Wednesday, January 12, 2022

Riley's Ghost Blog Tour: An Interview with John David Anderson


ABOUT THE BOOK
 
From the author of Posted comes a ghost story pulled from the darkest shadows of middle school—and a tale of one girl’s attempt to survive them.

Riley Flynn is alone.

It feels like she’s been on her own since sixth grade, when her best friend, Emily, ditched her for the cool girls. Girls who don’t like Riley. Girls who, on this particular day, decide to lock her in the science closet after hours, after everyone else has gone home.
When Riley is finally able to escape, however, she finds that her horror story is only just beginning. All the school doors are locked, the windows won’t budge, the phones are dead, and the lights aren’t working. Through halls lit only by the narrow beam of her flashlight, Riley roams the building, seeking a way out, an answer, an explanation. And as she does, she starts to suspect she isn’t alone after all.

While she’s always liked a good scary story, Riley knows there is no such thing as ghosts. But what else could explain the things happening in the school, the haunting force that seems to lurk in every shadow, around every corner? As she tries to find answers, she starts reliving moments that brought her to this night.
 

ABOUT THE AUTHOR


John David Anderson is the author of many highly acclaimed books for kids, including the New York  Times Notable Book Ms. Bixby’s Last DayPostedGrantedOne Last Shot, and Stowaway. A dedicated root beer connoisseur and chocolate fiend, he lives with his wonderful wife, two frawesome kids, and clumsy cat, Smudge, in Indianapolis, Indiana. You can visit him online at www.johndavidanderson.org.


Interview with John David Anderson

Foodie Bibliophile: As a librarian in a K-8 school, I have often been attuned to the readers who aren't quite ready for YA, but still want something more mature than what is usually offered in a typical middle grade novel. What I have appreciated about your books is how they speak to that in-between age... of students who want to explore their burgeoning adolescence but are still not emotionally in a place where YA is in their wheelhouse.  What made you decide to write for this age group and how have you navigated it in the publishing world, since straddling lines, genres, and age groups is likely not an easy feat, even after you've finished the writing process. 

John David Anderson: I think “in-between” describes how a lot of young readers (and some older ones like myself) feel much of the time: never quite sure where you stand in the world, with your family or friends, never quite sure of yourself or your worth. Straddling the line between being the person you think you are, the person you want to be, and the person other people want you to be. That perpetual uncertainty, that feeling of always being in a liminal space, really starts to sink its claws into you by the age of twelve or thirteen—at least it did for me. And it’s something I empathize with and appreciate in my readers—the inner strength required to grapple with all that ambiguity and self-doubt. Of course, it’s a struggle that continues into young adulthood and beyond, but I think middle grade readers are especially attuned to those feelings. In that way, the genre probably matters less than the mindset of the character. A coming-of-age story can take place in the country or the city, in a fantasy kingdom or another galaxy. I’ve always been more interested in the battle with insecurity and the quest for agency and self-actualization than conflicts with dragons or supervillains or ghosts, though these do make things more exciting.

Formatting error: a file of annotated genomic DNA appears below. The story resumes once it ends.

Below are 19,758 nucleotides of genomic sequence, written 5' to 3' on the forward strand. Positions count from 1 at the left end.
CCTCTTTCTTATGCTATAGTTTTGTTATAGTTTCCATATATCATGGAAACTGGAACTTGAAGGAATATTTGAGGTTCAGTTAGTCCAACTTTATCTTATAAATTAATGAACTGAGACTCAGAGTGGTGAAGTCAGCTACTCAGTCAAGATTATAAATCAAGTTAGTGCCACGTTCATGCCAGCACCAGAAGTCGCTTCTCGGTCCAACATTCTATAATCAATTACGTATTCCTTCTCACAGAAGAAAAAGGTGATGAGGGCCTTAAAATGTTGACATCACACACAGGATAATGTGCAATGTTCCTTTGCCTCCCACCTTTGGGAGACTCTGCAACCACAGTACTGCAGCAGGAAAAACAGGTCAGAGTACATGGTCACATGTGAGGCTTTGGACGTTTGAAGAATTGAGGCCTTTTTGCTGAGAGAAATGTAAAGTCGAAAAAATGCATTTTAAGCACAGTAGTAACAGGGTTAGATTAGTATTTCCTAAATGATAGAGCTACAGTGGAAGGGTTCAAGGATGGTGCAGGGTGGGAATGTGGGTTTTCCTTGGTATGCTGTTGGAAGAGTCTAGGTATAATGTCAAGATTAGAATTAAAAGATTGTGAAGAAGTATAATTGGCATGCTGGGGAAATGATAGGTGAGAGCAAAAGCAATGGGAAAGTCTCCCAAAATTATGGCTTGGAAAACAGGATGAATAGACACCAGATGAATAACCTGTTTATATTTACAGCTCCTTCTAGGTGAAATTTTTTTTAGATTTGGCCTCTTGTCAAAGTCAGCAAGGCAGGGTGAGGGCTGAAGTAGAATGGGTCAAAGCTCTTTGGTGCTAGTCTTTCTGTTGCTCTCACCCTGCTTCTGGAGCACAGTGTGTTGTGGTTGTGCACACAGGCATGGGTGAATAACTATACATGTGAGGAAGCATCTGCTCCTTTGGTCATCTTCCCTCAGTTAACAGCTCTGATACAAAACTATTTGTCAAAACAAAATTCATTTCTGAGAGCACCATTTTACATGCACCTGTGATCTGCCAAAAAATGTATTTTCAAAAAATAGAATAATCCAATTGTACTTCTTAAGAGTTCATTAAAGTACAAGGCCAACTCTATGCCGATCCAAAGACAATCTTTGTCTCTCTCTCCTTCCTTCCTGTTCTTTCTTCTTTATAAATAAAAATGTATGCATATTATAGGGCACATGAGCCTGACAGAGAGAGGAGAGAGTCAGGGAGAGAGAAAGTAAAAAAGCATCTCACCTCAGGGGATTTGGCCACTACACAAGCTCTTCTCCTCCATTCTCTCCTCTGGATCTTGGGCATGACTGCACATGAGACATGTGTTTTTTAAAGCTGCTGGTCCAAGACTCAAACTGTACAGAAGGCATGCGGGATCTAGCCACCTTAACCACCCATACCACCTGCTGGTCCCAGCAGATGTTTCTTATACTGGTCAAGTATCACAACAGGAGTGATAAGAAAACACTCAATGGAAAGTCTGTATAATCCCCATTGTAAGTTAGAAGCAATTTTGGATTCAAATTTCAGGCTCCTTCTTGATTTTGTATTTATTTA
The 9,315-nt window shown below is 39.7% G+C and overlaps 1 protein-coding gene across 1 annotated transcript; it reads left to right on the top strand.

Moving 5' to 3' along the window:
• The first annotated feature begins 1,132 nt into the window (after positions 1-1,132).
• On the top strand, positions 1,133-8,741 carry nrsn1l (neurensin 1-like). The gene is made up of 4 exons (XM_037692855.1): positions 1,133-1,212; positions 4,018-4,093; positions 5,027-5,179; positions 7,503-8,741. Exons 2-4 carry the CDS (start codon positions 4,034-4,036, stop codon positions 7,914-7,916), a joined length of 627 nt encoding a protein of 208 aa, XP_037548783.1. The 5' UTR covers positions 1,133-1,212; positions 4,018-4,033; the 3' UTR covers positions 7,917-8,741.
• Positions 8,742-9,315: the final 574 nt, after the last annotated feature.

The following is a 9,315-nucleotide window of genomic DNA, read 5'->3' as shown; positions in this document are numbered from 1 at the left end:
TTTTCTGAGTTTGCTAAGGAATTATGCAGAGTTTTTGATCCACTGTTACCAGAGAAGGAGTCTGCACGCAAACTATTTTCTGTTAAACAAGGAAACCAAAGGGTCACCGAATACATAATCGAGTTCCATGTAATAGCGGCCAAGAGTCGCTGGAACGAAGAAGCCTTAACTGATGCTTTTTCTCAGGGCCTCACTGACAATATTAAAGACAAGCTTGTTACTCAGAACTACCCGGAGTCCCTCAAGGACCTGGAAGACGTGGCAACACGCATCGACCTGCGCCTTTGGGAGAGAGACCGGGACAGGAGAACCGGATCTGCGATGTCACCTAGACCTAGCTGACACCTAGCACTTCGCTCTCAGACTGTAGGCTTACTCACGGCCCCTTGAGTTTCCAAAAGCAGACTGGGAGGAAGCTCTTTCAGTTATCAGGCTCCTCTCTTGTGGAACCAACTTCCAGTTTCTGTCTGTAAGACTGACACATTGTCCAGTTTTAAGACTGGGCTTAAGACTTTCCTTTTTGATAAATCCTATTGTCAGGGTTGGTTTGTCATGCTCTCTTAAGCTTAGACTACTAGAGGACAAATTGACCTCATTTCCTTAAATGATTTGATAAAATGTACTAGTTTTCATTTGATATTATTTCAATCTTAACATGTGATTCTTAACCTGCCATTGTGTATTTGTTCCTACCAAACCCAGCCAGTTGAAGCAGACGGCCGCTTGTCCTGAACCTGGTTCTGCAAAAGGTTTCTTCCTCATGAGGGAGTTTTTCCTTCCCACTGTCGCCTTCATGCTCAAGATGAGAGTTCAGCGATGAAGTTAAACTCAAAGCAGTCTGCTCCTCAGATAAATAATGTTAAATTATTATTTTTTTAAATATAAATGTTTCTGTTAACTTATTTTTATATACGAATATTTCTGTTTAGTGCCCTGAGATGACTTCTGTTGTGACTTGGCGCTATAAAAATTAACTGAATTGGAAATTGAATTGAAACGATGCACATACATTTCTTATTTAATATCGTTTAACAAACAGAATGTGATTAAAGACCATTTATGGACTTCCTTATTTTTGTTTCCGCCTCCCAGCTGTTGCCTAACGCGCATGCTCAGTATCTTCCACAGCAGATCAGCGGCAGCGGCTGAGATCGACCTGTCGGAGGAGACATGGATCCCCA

As for the publishing world, I’m very fortunate to have a publisher and an editor who are willing to let me cross genre lines and reach slightly different audiences. I think they see it as their goal to help me write the best stories I can, regardless of setting or tropes, stories that (hopefully) speak to kinds of social and emotional conflicts my young readers deal with daily. I agree, it’s not easy—for me, writing never is--but if it gets kids reading, thinking, laughing, crying, and questioning, it’s worth it.  

 


FB: How is Riley's Ghost different from your other novels and what have you learned about yourself as a writer since publishing your first book?

 

JDA: Riley’s Ghost is dark. Not pitch-black, not hopeless by any stretch, but definitely gloomier than anything I’ve published before. Partly that’s a function of genre—it is a ghost story, after all, bordering on psychological thriller--but mostly it’s a reflection of the emotional place I was in when writing it. I think many of us, young and old, have had our imaginations travel to dark places in the last year or two, and personal loss only intensified my connection with Riley as she grappled with issues of legacy and memory and guilt. Riley is not some good-as-gold, perfect protagonist ready to leap into the fray. She’s angry, confused, hurt, isolated—and that’s before any ghosts show up. I probably identified with her emotional journey more than any character to date.